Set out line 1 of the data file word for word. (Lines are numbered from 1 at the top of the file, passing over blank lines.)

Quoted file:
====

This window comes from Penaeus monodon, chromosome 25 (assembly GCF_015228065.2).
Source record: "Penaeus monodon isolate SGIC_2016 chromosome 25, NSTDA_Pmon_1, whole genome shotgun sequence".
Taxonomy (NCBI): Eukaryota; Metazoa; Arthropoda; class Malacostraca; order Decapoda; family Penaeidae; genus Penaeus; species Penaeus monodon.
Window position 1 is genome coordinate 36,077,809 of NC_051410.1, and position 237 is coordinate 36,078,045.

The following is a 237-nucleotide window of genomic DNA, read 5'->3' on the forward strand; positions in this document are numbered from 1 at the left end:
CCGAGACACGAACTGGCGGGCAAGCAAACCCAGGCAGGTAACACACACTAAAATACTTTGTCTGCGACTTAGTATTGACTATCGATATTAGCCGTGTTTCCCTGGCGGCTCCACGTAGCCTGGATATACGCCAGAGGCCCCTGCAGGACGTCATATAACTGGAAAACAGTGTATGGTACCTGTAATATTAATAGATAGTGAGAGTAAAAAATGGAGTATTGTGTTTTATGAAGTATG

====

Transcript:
This window comes from Penaeus monodon, chromosome 25 (assembly GCF_015228065.2).